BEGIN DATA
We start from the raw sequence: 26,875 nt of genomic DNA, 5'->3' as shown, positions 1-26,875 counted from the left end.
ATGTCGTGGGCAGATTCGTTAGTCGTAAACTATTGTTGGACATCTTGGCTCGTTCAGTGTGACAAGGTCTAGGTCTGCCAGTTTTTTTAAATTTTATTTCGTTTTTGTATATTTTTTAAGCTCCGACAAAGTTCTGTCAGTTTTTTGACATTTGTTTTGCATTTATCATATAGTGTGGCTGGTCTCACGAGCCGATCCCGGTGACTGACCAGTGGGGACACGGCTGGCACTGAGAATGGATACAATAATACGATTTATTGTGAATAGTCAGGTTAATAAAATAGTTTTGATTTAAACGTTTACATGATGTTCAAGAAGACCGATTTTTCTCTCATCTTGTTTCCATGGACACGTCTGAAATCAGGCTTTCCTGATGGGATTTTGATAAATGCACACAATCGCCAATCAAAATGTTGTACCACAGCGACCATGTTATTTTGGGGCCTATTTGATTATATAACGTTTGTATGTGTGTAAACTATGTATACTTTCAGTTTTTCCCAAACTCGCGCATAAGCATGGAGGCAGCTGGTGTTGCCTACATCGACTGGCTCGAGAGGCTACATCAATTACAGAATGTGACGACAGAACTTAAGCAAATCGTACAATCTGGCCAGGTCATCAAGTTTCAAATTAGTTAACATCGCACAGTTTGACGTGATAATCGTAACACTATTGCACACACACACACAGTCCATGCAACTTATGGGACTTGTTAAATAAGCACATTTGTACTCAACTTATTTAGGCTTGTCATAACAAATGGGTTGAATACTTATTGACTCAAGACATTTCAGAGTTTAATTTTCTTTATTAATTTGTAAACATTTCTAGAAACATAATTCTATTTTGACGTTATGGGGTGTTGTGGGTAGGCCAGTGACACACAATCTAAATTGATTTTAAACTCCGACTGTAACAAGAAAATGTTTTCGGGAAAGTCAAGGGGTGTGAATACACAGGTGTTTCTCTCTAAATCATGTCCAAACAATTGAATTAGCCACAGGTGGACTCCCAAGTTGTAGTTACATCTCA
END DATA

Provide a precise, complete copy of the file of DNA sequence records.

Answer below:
We start from the raw sequence: 26,875 nt of genomic DNA, 5'->3' as shown, positions 1-26,875 counted from the left end.
ATGTCGTGGGCAGATTCGTTAGTCGTAAACTATTGTTGGACATCTTGGCTCGTTCAGTGTGACAAGGTCTAGGTCTGCCAGTTTTTTTAAATTTTATTTCGTTTTTGTATATTTTTTAAGCTCCGACAAAGTTCTGTCAGTTTTTTGACATTTGTTTTGCATTTATCATATAGTGTGGCTGGTCTCACGAGCCGATCCCGGTGACTGACCAGTGGGGACACGGCTGGCACTGAGAATGGATACAATAATACGATTTATTGTGAATAGTCAGGTTAATAAAATAGTTTTGATTTAAACGTTTACATGATGTTCAAGAAGACCGATTTTTCTCTCATCTTGTTTCCATGGACACGTCTGAAATCAGGCTTTCCTGATGGGATTTTGATAAATGCACACAATCGCCAATCAAAATGTTGTACCACAGCGACCATGTTATTTTGGGGCCTATTTGATTATATAACGTTTGTATGTGTGTAAACTATGTATACTTTCAGTTTTTCCCAAACTCGCGCATAAGCATGGAGGCAGCTGGTGTTGCCTACATCGACTGGCTCGAGAGGCTACATCAATTACAGAATGTGACGACAGAACTTAAGCAAATCGTACAATCTGGCCAGGTCATCAAGTTTCAAATTAGTTAACATCGCACAGTTTGACGTGATAATCGTAACACTATTGCACACACACACACAGTCCATGCAACTTATGGGACTTGTTAAATAAGCACATTTGTACTCAACTTATTTAGGCTTGTCATAACAAATGGGTTGAATACTTATTGACTCAAGACATTTCAGAGTTTAATTTTCTTTATTAATTTGTAAACATTTCTAGAAACATAATTCTATTTTGACGTTATGGGGTGTTGTGGGTAGGCCAGTGACACACAATCTAAATTGATTTTAAACTCCGACTGTAACAAGAAAATGTTTTCGGGAAAGTCAAGGGGTGTGAATACACAGGTGTTTCTCTCTAAATCATGTCCAAACAATTGAATTAGCCACAGGTGGACTCCCAAGTTGTAGTTACATCTCA